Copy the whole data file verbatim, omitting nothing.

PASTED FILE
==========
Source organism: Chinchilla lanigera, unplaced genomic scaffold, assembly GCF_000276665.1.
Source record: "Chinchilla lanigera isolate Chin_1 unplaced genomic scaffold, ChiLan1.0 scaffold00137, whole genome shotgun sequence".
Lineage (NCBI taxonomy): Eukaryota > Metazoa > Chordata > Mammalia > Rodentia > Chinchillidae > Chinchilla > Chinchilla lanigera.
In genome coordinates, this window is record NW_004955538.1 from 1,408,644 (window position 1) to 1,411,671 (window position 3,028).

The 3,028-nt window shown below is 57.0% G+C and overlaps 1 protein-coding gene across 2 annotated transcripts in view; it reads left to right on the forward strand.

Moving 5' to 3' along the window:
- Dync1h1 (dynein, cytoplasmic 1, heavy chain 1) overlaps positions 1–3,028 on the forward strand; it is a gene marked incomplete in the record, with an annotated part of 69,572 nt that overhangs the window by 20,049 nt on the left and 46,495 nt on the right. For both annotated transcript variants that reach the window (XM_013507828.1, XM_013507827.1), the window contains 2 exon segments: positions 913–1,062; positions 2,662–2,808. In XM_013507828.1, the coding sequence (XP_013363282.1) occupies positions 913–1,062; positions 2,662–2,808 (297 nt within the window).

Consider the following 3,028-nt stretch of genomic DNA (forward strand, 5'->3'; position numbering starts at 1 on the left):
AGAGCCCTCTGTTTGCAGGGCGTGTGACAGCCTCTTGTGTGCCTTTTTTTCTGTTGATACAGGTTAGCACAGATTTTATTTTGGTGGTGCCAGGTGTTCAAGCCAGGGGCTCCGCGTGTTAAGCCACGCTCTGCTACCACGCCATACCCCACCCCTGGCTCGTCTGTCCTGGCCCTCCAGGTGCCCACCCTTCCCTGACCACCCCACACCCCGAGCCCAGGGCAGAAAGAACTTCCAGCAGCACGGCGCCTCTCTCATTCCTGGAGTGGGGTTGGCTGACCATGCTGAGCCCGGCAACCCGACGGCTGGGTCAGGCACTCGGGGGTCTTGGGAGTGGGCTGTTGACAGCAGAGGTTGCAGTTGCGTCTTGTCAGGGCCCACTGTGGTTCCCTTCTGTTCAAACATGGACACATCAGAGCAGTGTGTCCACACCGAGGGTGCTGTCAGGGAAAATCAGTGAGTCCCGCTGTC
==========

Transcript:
Source organism: Chinchilla lanigera, unplaced genomic scaffold, assembly GCF_000276665.1.
Source record: "Chinchilla lanigera isolate Chin_1 unplaced genomic scaffold, ChiLan1.0 scaffold00137, whole genome shotgun sequence".
Lineage (NCBI taxonomy): Eukaryota > Metazoa > Chordata > Mammalia > Rodentia > Chinchillidae > Chinchilla > Chinchilla lanigera.
In genome coordinates, this window is record NW_004955538.1 from 1,408,644 (window position 1) to 1,411,671 (window position 3,028).

The 3,028-nt window shown below is 57.0% G+C and overlaps 1 protein-coding gene across 2 annotated transcripts in view; it reads left to right on the forward strand.

Moving 5' to 3' along the window:
- Dync1h1 (dynein, cytoplasmic 1, heavy chain 1) overlaps positions 1–3,028 on the forward strand; it is a gene marked incomplete in the record, with an annotated part of 69,572 nt that overhangs the window by 20,049 nt on the left and 46,495 nt on the right. For both annotated transcript variants that reach the window (XM_013507828.1, XM_013507827.1), the window contains 2 exon segments: positions 913–1,062; positions 2,662–2,808. In XM_013507828.1, the coding sequence (XP_013363282.1) occupies positions 913–1,062; positions 2,662–2,808 (297 nt within the window).

Consider the following 3,028-nt stretch of genomic DNA (forward strand, 5'->3'; position numbering starts at 1 on the left):
AGAGCCCTCTGTTTGCAGGGCGTGTGACAGCCTCTTGTGTGCCTTTTTTTCTGTTGATACAGGTTAGCACAGATTTTATTTTGGTGGTGCCAGGTGTTCAAGCCAGGGGCTCCGCGTGTTAAGCCACGCTCTGCTACCACGCCATACCCCACCCCTGGCTCGTCTGTCCTGGCCCTCCAGGTGCCCACCCTTCCCTGACCACCCCACACCCCGAGCCCAGGGCAGAAAGAACTTCCAGCAGCACGGCGCCTCTCTCATTCCTGGAGTGGGGTTGGCTGACCATGCTGAGCCCGGCAACCCGACGGCTGGGTCAGGCACTCGGGGGTCTTGGGAGTGGGCTGTTGACAGCAGAGGTTGCAGTTGCGTCTTGTCAGGGCCCACTGTGGTTCCCTTCTGTTCAAACATGGACACATCAGAGCAGTGTGTCCACACCGAGGGTGCTGTCAGGGAAAATCAGTGAGTCCCGCTGTC